Limitada
A limitada (an S.R.L., S. de R.L., or similar) is roughly the civil law equivalent of a domestic limited liability company. For check-the-box election purposes, taxpayers may generally treat a limitada as either a single-member disregarded entity (in certain circumstances when there is only one beneficial owner), a corporation or a partnership. Because laws vary from country to country in connection with whether a limitada member may be liable for one or more obligations of the entity, the default U.S. tax classification of a limitada may not be universally certain. On a practical basis, especially when the check-the-box election can be effective as of the limitada’s date of formation, the safest route for U.S. planning purposes could be to file Form 8832 to establish formally its classification rather than presume its applicable default treatment.

Comandita
This type of “limited silent partnership” entity exists in civil law countries, such as Argentina, Brazil, Chile, Colombia, Mexico, Portugal, Spain, and Venezuela. For U.S. tax purposes, U.S. tax law should treat a comandita as if it were either a corporation or a pass-through entity, provided that it so elects through the check-the-box election. Without the check-the-box election, its default U.S. tax treatment is not entirely certain, although partnership treatment should apply.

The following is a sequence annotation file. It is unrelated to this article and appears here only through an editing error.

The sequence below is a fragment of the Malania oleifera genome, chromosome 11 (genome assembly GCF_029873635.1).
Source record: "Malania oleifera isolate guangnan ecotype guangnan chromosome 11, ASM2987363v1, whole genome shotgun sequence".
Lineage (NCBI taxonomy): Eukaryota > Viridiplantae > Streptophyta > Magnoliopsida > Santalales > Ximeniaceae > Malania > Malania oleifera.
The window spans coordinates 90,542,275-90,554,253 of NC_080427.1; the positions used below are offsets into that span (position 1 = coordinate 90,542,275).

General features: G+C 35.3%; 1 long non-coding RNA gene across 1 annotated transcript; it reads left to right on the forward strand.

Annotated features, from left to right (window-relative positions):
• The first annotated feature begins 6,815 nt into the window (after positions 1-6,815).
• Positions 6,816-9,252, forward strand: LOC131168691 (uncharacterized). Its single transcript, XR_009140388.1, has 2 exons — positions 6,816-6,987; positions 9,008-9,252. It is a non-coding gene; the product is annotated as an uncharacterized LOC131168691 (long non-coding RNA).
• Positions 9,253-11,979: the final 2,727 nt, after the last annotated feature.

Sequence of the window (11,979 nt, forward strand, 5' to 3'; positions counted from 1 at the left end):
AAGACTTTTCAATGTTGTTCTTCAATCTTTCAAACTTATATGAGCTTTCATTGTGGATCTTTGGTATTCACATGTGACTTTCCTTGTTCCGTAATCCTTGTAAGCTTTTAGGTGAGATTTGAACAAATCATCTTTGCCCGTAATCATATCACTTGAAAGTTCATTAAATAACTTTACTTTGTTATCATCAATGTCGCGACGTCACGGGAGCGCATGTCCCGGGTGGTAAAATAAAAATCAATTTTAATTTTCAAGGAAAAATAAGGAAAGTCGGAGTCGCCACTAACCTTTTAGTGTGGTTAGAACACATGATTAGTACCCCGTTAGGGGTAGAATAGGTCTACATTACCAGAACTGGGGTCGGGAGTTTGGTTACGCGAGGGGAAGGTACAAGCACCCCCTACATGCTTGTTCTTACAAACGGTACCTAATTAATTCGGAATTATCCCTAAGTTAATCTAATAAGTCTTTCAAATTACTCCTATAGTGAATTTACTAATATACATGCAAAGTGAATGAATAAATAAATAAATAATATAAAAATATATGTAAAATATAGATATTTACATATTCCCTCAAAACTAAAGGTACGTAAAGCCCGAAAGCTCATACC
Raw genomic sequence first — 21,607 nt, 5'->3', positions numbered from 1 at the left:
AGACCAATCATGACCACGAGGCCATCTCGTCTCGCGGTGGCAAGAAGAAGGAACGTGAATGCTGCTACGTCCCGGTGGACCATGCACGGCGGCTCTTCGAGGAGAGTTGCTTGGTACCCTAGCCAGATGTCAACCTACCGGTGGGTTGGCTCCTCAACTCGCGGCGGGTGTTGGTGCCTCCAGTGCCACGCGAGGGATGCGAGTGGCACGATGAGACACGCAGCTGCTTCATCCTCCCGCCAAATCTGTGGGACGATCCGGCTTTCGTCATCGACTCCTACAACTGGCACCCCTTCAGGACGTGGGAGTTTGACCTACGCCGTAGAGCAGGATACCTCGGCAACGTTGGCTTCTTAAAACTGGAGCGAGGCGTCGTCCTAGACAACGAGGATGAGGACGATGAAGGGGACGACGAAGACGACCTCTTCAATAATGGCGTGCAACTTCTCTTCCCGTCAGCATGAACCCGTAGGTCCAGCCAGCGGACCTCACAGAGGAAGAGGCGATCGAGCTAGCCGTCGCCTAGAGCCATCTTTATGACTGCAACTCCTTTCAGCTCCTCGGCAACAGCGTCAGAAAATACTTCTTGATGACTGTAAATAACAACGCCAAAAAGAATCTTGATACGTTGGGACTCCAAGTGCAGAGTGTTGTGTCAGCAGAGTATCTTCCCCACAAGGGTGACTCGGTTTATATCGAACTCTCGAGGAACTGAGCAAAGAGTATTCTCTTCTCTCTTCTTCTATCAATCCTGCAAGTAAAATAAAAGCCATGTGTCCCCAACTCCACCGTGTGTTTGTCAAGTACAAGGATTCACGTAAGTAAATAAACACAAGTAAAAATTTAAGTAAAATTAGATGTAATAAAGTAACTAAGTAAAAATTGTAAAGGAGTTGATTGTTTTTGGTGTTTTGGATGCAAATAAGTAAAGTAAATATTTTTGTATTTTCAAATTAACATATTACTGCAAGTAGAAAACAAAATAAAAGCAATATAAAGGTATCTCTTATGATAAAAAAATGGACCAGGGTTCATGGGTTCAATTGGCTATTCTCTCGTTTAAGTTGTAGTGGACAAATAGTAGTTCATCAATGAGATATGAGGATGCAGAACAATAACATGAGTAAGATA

Fideicomiso
A fideicomiso is a contractual arrangement that arguably creates a relationship falling somewhere between a trust and a custodial agreement. Many U.S. persons use these entities for the development and acquisition of real property in areas of Mexico in which foreign investment is either restricted or limited. In such instances, a foreigner may acquire an interest in the fideicomiso itself rather than taking title to the underlying property.8 In 2011, the IRS Office of the Chief Counsel took the position that as “general information only,” any U.S. person who transfers property to or who has an interest in a Mexican fideicomiso must treat the entity as a foreign trust for purposes of filing Forms 3520 and 3520-A.9 However, in Rev. Rul. 2013-14,10 the IRS apparently switched positions in determining that 1) the fideicomiso in question was not a trust for U.S. compliance purposes; and 2) the U.S. beneficial owner was the tax owner of the real estate for U.S. tax purposes, regardless of whether he or she directly held the fideicomiso interest or through a disregarded single-member domestic limited liability company. Although Rev. Rul. 2013-14 supports the general U.S. reporting position traditionally maintained by many U.S. practitioners that a fideicomiso is more akin to a custodial or nominee arrangement than a trust, caution should be exercised in terms of determining whether a taxpayer’s particular situation falls within its facts and circumstances prior to making a related compliance decision.

Nominees, Agents, and Shams